IIS htaccess Rewrite to index.php Subfolder Not Working WordPress

Here is how to internally rewrite all traffic to the index.php using a .htaccess file if you are using an IIS server and your website resides in a subdirectory.


  • WordPress or other website that needs rewrite to index.php
  • installed in a subfolder
  • IIS server (Microsoft)
  • using permalinks or otherwise requiring requests to be forwarded to index.php
  • using a .htaccess file (and not the alternative web.config)


Send every request that is not a file or directory to the index.php file of wordpress.

How to Do It

First, I learned that there is not one solution. I have two WordPress installations on the exact same IIS webserver. Both are in a subdirectory. One works with one configuration and the other one requires a different one. That should not be.

The only difference between these two websites is the time I installed them (and the domain mapping). One was installed a few years back and the other one is a fresh install. I do not have access to the server configuration. My conclusion is the following: there are configuration differences on the webserver that I cannot see. And different configurations seem to require different .htaccess files. Or maybe its a software bug in IIS. All that I can do is trying out the combinations.

Here are the combinations to try:

Combination 1

This one works for one of my wordpress sites. There is no RewriteBase statement.

# BEGIN WordPress RewriteEngine On RewriteRule ^index\.php$ /sub/directory/index.php [L] RewriteCond %{REQUEST_FILENAME} !-f RewriteCond %{REQUEST_FILENAME} !-d RewriteRule ^(.*)$ /sub/directory/index.php [L] # END WordPress

Combination 2

This configuration has a RewriteBase statement. Please note the missing forward slash before index.php. This makes it a relative path. This configuration should also work according to the documentation of the Apache webserver. But I am using IIS and not Apache and it does not work.

# BEGIN WordPress RewriteEngine On RewriteBase /sub/directory RewriteRule ^index\.php$ index.php [L] RewriteCond %{REQUEST_FILENAME} !-f RewriteCond %{REQUEST_FILENAME} !-d RewriteRule ^(.*)$ index.php [L] # END WordPress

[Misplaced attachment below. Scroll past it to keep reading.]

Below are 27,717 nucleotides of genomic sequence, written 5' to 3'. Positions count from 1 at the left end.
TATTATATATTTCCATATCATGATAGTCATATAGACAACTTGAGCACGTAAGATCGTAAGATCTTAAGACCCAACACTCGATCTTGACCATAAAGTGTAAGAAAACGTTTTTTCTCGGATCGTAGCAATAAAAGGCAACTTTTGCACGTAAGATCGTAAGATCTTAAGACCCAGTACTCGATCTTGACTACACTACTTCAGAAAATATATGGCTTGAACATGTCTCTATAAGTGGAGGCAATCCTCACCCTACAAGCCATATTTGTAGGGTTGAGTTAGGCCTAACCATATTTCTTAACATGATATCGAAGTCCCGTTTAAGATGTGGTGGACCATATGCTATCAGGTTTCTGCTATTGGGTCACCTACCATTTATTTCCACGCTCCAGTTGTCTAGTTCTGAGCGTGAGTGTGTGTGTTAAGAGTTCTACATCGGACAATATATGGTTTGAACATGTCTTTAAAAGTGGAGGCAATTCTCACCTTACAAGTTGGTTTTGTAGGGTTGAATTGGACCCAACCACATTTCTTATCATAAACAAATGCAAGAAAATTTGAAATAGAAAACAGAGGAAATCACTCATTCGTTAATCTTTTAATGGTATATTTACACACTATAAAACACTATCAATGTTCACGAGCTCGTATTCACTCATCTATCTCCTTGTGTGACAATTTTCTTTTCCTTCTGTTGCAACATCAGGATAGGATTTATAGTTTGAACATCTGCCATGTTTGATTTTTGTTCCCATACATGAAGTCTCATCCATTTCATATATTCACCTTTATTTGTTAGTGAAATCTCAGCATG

Combination 3

This one works for one of my WordPress sites.
Please note the added forward slash before index.php. This makes it an absolute path.
The RewriteBase is also written as an absolute path.
But wait a second, the /index.php points to the index.php file in the root directory of my hosting and not the index.php file in the subdirectory. I agree with you, but IIS server does not.

# BEGIN WordPress RewriteEngine On RewriteBase /sub/directory RewriteRule ^index\.php$ /index.php [L] RewriteCond %{REQUEST_FILENAME} !-f RewriteCond %{REQUEST_FILENAME} !-d RewriteRule ^(.*)$ /index.php [L] # END WordPress

Combination 4 - N

You can try even more combinations. The fields to change are:

  • RewriteBase with the values: "/", "/sub/directory", "sub/directory/", "sub/directory", "sub/directory/", no Rewrite base statement at all
  • the target file of the rewrite (second part of the RewriteRule statement, that includes the "index.php") with the values: "index.php", "/index.php", "sub/directory/index.php", "/sub/directory/index.php"

I found the combination 3 that works for me more by luck. It should not be that way according to documentations I have read in the internet. But that was mostly intended for Apache and not IIS. And IIS might interpret it differently or wrongly. So trying might get you the (unexpected) solution.

Other Explanations

Please not that WordPress needs certain request for a directory to go to that directory and not be rewritten to index.php. That's why you see the line RewriteCond %{REQUEST_FILENAME} !-d above, if you do not need it, then remove it.

If you cannot get it to work, consider using the alternative web.config file for IIS.

If it still does not work, check whether the webserver supports any rewriting at all (module installed and rewriting permitted?).

Last modification:

antonio - February 11, 2019
Hi Mickdon,

you should be able to do it by placing a .htaccess file in the main directory. The file has to contain the correct code statements, of course.
The .htaccess is a Apache Webserver configuration file to achieve such needs. This file can be used when one does not have access to the main configuration files of the webserver (as in third party hosting). Microsoft IIS also supports it (altough with quirks as my article discusses).
The native way to do it in IIS is a web.config file (again if you do not have access to the main configurations), which can do the same as .htaccess, but is native to IIS.
This article is about how to redirect all traffic that arrives in subfolder to the index.php in that subfolder (the traffic already arrives in the subfolder or a deeper level structure of that subfolder). Your question is slightly different, but the code should look similar if you use htaccess.
mickdon - February 10, 2019
Hi, thanks for your post… I have a quick question; i’m new to webhosting but i’m getting it — so pardon my “noobidity”. I’m currently working on a wordpress website hosted on a iis server. I installed this wordpress site using webplatform thus automatically creating a subdirectory under the default website. I’m trying to redirect all web requests to this subdirectory but can’t seem to find a feasible solution to this headache.
My current infastructure is iis 10 hosted on a windows 2016 server. Any help will be greatly appreciated.

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